Speaking of connectors, the majority on the 3V engine looking like these two. Slide the red lock back to release the lever on the black part of the plug. Both of these parts can break pretty easily, so make sure each locking portion is disengaged before you pull. If you do manage to mangle one, don’t fret; NAPA carries generic replacements cheaply.
While most 3V timing chain tutorials will tell you to pull the radiator and fan assembly (or at least the fans), we prefer to disassemble only what is needed, so ours will be staying put, fluid and all. After removing 2 10mm bolts, you can shift the coolant reservoir over above the ABS module. Also, it’s a good idea to tape off the intake manifold or stuff a rag in it.
Before we get to the front cover, the valve covers need to come off. Unfortunately, that means we need to pull a bunch of things out of the way, including the PCV hose.
Next are the coil on plugs (COP). One 7mm headed bolt holds them in place. To clear room for the cover to slide out, pull the connector on the fuel injectors as well (the tan plugs in the pic) and VCT solenoids (black clip in the foreground). This will allow the whole harness to slide off the studs on the valve covers and shift up onto the intake manifold.
Good news and bad news about the valve cover bolts. Good news, the bolts are captured in the cover by inserts and won’t easily fall out. The bad news is that there are lot of them and the ones in the back are a little tough to get to.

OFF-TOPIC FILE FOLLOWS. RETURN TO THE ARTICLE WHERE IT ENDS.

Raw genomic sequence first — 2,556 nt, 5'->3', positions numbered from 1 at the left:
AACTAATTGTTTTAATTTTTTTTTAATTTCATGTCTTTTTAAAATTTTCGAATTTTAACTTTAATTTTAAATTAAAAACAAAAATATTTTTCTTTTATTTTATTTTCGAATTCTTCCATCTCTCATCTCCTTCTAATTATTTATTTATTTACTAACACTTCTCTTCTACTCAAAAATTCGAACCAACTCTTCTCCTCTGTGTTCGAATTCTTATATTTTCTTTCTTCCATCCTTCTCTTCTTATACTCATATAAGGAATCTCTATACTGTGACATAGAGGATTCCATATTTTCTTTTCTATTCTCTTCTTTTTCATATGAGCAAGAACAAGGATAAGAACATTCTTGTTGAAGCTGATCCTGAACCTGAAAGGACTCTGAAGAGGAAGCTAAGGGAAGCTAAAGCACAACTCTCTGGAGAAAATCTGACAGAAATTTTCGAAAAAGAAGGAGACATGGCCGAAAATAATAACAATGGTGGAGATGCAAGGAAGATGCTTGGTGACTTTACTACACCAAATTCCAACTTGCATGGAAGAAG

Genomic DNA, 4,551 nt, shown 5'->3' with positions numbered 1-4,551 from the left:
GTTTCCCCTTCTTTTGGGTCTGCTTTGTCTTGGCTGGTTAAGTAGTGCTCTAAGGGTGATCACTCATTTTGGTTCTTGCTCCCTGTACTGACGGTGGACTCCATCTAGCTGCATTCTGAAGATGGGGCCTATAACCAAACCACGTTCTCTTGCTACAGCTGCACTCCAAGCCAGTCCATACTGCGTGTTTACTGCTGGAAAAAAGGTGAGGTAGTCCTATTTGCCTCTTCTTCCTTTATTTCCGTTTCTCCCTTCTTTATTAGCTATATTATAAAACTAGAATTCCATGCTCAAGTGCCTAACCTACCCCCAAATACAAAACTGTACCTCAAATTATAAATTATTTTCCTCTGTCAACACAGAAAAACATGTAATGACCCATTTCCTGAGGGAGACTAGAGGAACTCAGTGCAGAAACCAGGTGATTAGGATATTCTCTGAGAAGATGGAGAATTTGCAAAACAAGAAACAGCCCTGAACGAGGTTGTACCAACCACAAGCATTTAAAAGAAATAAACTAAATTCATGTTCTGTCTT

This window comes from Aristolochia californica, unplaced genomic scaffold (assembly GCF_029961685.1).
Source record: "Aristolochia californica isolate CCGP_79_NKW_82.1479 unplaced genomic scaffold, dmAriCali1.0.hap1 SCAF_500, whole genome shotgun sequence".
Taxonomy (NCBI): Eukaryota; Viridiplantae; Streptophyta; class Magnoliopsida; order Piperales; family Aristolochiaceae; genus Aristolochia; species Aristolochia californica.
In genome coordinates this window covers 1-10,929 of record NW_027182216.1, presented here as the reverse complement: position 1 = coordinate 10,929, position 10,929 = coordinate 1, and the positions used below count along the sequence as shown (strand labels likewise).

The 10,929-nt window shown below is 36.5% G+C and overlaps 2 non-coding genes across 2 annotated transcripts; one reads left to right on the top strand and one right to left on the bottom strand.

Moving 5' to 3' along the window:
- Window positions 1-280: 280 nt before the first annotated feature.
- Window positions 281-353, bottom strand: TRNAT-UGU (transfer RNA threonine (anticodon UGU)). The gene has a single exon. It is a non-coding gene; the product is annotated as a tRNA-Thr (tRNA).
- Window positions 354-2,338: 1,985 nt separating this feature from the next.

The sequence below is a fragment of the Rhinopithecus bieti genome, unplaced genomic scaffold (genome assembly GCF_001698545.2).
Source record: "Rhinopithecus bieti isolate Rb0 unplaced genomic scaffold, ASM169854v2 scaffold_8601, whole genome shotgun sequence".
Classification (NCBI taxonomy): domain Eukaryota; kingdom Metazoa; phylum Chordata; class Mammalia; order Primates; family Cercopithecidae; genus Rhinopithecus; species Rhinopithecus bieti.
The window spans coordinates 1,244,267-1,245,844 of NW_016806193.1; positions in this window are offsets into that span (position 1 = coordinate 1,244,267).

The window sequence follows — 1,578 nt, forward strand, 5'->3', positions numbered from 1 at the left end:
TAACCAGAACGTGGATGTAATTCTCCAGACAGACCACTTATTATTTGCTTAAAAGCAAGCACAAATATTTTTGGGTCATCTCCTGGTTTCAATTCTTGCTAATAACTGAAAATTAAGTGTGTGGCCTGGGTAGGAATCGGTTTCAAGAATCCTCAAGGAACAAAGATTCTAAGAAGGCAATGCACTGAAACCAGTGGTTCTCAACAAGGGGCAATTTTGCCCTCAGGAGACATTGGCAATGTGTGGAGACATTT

On the driver’s side, you’ll also need to remove the bolt on the oil dipstick so it can rotate out of the way.
After a bit of finagling, the cover will slide right out and you’ll get your first look at whether or not your 3v has been running quality oil or not. We were happy to note zero sludge or build-up and nice light wear patterns on the cam lobes.
Glancing down the cover, the guides are looking good and not broken on this side. Fingers crossed!
On the passenger side, we got our first look at the source of the noise. Notice the slack in the timing chain on the top. The guides looked complete on this side too.
With the valve covers off, it’s time to attack the accessories. Break the bolts loose on the water pump before removing the serpentine belt. Pro tip: there’s no room for an impact, but a pneumatic or cordless ratchet will go a long way to speed things up with the numerous bolts.
To remove the serpentine belt, a ½ drive ratchet will slide right into the tensioner. Push it downward and you’ll have enough slack to slide the belt off. It’s usually easiest to slide it off of the alternator and then work it off from there.
With the belt loose, three 10mm head bolts hold the belt tensioner on. Yes, that belt is very dry and cracked- it won’t be going back on.
If you happen to have a compact sized impact, here is where it will really come in handy- breaking loose the harmonic balancer bolt. The one we’re using here is from Eastwood Tools, but Summit Racing carries many excellent options, like the very compact Aircat NitroCat.
To remove the stock balancer, you will need a fairly compact three arm puller. The generic parts store one we’re using isn’t ideal, but it can be made to work. To save time and frustration, we’d recommend the OTC balancer puller.
We knew we had a front seal going out from the spray line visible on the oil filter, and with the balancer off, we can see how bad it was. Replacing these is possible with the cover on, but it’s really a snap with the cover off.